Thursday round-up

Thursday round-upBriefly: At Crime and Consequences, Kent Scheidegger weighs in on yesterday’s execution of an Ohio death-row inmate, carried out after the Supreme Court denied the inmate’s petition for a stay, in which the inmate had challenged the state’s lethal-injection protocol; he argues that “[w]e spend far too much in time and resources litigating issues that […]

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Thursday round-up

Briefly:

  • At Crime and Consequences, Kent Scheidegger weighs in on yesterday’s execution of an Ohio death-row inmate, carried out after the Supreme Court denied the inmate’s petition for a stay, in which the inmate had challenged the state’s lethal-injection protocol; he argues that “[w]e spend far too much in time and resources litigating issues that have nothing to do with guilt,” and that “[w]here the underlying offense is one for which death is a just punishment, as this one surely is, then a trial, a direct appeal, and one collateral review in state court is all that is needed for the penalty phase of the case.”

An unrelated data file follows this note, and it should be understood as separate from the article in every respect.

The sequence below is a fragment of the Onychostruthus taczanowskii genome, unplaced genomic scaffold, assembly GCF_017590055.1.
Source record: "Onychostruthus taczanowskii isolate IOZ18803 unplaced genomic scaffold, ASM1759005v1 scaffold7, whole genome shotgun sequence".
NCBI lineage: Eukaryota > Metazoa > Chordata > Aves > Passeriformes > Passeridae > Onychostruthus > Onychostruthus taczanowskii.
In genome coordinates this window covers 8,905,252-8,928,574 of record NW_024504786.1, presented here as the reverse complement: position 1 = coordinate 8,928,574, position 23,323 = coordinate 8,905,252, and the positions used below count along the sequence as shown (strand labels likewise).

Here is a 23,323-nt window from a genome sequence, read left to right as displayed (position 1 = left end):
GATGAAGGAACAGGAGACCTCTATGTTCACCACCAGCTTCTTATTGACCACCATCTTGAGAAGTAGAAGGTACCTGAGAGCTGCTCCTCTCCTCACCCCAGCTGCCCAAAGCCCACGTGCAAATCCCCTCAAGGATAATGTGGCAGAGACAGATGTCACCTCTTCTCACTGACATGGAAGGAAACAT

• At the Washington Legal Foundation’s Legal Pulse blog, Mark Chenoweth lists “the top 10 cases the U.S. Supreme Court erroneously denied certiorari to last term” and maintains that “[t]hough a ready-made excuse was available this term, the Roberts Court is still not taking enough cases.”
  • At Supreme Court Brief (subscription required), Tony Mauro looks at a new Supreme Court brief-writing style guide written by Dan Schweitzer of the National Association of Attorneys General, which “is full of tips that are not hard and fast rules but … help advocates show that they know what justices like or don’t like.”
  • In the New Zealand Herald, Audrey Young reports that in remarks at Victoria University in Wellington, Chief Justice John Roberts “volunteer[ed] some criticism about how confirmation of judicial nominations had become political” and that “when asked to reflect on the relative roles of the political branch and the judicial branch,” Roberts called it “’very important for the judiciary to appreciate they are not part of the political process and … for the public to understand that.’”

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